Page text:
Register Here

  • 03/31/2024 9:00 PM | Mike Johnsen (Administrator)

    Lynne Azpeitia, LMFT
    Voices Editor

    Embracing the Private Practice Lifestyle: The Journey of Running a Successful Private Practice as a Psychotherapist and or Coach

    Running a private practice as a psychotherapist and or coach is more than just a business endeavor; it's a lifestyle. It's a journey of personal growth, professional fulfillment, and the pursuit of an integrated life. Today we’ll explore the unique aspects of the Private Practice Lifestyle, the challenges it presents, and how to navigate them to achieve success as well as well-being.

    The Path Less Traveled

    Choosing to establish a private practice as a psychotherapist and or coach usually means stepping off the beaten path. It requires courage, determination, and a deep commitment to one's craft and profession. Unlike traditional employment settings, where schedules are predetermined and roles are clearly defined, being a private practitioner offers a level of freedom and autonomy that is both liberating, challenging, and creative.

    Blurring Boundaries

    One of the defining characteristics of running a private practice is the blurring of boundaries between work and personal life. Unlike a traditional 9-to-5 job, the demands of managing a practice can seep into every aspect of one's existence. It's not uncommon for therapists to find themselves thinking about clients during off-hours or feeling the pressure to constantly market their services.

    Embracing Flexibility

    At the same time, the Private Practice Lifestyle offers unparalleled flexibility. As a private practitioner, you have the freedom to set your own schedule, choose your clients, and design your therapeutic approach. This flexibility allows for a greater sense of work-life balance and the opportunity to tailor your practice to align with your values, priorities, needs and life circumstances.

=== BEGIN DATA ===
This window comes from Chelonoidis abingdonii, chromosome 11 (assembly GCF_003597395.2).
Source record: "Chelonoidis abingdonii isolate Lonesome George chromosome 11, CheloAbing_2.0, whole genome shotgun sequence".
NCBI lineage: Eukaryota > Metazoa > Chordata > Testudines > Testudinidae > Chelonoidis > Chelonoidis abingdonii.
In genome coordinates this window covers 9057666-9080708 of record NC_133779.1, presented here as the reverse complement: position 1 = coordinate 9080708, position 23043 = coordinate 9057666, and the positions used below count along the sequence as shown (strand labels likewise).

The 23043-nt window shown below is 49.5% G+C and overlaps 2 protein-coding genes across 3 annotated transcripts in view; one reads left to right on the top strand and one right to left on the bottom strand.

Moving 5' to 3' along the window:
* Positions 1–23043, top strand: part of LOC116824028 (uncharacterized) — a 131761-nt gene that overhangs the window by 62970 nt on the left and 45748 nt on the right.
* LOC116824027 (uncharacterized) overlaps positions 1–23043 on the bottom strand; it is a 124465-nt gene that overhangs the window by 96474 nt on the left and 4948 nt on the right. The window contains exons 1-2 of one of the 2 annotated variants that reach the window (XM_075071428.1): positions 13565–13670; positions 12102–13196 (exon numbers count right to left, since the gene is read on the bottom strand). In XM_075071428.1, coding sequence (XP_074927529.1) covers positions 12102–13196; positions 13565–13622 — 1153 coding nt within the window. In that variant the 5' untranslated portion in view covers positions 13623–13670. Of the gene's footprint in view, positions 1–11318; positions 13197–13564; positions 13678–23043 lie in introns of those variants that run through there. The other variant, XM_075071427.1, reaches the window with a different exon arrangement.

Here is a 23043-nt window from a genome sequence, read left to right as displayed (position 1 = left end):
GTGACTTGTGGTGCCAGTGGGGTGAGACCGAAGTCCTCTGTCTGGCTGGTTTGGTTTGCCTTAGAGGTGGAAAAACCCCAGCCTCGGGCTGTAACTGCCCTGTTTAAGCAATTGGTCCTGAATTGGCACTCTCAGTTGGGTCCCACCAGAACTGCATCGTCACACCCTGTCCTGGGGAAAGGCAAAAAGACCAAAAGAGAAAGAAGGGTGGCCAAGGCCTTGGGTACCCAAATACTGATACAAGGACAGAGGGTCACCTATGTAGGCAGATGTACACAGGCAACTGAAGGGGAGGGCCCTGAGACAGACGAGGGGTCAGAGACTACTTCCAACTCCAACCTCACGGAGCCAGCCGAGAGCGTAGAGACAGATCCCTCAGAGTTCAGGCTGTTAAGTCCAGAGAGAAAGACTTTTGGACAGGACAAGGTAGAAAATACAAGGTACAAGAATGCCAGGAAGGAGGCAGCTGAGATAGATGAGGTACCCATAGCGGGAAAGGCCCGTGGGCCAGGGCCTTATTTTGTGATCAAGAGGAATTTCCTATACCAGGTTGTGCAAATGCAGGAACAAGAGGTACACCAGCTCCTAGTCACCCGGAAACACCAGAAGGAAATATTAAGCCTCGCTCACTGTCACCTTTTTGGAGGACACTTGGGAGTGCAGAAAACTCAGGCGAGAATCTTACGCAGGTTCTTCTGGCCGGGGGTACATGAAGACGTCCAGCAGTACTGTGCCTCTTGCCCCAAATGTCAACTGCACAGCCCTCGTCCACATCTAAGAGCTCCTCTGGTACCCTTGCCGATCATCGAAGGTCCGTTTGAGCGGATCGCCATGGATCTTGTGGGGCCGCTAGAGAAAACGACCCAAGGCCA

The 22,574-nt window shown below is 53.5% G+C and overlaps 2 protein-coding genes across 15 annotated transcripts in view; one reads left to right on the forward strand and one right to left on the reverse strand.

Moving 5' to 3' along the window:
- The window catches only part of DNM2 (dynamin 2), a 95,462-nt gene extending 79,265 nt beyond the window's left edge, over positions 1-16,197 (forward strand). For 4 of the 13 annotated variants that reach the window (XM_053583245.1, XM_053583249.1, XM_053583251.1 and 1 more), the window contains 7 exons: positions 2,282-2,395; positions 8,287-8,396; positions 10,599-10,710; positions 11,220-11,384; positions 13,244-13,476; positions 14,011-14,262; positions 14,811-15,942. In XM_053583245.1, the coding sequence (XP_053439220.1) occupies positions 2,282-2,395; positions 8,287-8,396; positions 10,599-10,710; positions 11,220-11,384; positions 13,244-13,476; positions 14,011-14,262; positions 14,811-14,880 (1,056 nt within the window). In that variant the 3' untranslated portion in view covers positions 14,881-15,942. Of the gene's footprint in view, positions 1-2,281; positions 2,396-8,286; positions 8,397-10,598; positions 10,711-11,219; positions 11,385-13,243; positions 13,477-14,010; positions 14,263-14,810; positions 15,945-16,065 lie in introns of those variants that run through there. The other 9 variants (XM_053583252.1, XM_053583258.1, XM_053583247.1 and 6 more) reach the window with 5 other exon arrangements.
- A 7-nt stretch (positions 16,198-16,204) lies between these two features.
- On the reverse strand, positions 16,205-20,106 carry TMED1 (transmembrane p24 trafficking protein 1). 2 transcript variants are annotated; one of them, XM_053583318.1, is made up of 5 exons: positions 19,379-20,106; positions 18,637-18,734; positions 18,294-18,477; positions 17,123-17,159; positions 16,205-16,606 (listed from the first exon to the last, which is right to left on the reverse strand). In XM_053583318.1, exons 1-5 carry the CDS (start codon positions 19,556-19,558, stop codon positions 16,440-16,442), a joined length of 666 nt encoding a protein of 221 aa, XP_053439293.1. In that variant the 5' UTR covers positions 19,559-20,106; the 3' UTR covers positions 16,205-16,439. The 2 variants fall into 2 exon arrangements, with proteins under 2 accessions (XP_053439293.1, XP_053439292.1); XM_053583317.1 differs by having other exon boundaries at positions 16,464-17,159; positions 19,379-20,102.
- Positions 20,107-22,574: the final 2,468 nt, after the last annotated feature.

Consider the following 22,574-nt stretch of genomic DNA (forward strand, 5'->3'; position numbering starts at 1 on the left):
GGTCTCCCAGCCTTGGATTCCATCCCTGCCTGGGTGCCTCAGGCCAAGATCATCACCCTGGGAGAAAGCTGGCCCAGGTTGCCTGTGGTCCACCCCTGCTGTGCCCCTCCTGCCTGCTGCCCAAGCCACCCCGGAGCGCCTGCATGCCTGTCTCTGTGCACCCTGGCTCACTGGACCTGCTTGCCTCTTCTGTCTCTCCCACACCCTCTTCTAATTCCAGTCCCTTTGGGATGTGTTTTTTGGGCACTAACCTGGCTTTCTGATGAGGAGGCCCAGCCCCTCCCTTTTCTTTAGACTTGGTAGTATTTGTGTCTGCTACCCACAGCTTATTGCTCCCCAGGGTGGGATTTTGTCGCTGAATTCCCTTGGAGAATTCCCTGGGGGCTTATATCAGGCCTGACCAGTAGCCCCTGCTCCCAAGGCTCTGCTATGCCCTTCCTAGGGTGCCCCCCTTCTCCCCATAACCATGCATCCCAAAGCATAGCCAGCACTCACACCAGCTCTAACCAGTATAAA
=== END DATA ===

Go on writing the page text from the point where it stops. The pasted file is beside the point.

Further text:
Nurturing Personal Growth

    Running a successful private practice is not just about helping others; it's also a journey of personal growth and self-discovery. As you navigate the complexities of human psychology and interpersonal dynamics, you inevitably learn more about yourself. Each client interaction offers an opportunity for reflection and insight, deepening your understanding of both the human condition and your own inner world.

    The Entrepreneurial Spirit

    To thrive as a private practitioner, you must discover and embrace your inner entrepreneur. Building a successful and sustainable practice requires not only clinical expertise but also business acumen. From marketing and branding to financial management and client retention, you wear many hats as a business owner. Embracing the entrepreneurial spirit means being willing to take calculated risks, adapt to change, and continuously innovate.

    Navigating Challenges

    Running a private practice comes with its fair share of challenges. From managing finances and navigating legal requirements to dealing with difficult clients and maintaining self-care, there are numerous obstacles along the way. It's essential to develop resilience and seek support when needed. Building a network of peers, mentors, and professional associations can provide invaluable guidance and encouragement.

    Cultivating Work-Life Integration

    Rather than striving for a strict work-life balance, many private practitioners aim for work-life integration. This approach acknowledges that work and personal life are interconnected and seeks to find harmony between the two. This might involve setting boundaries around work hours, prioritizing self-care, and finding ways to incorporate personal interests and passions into your professional life.

    Embracing the Journey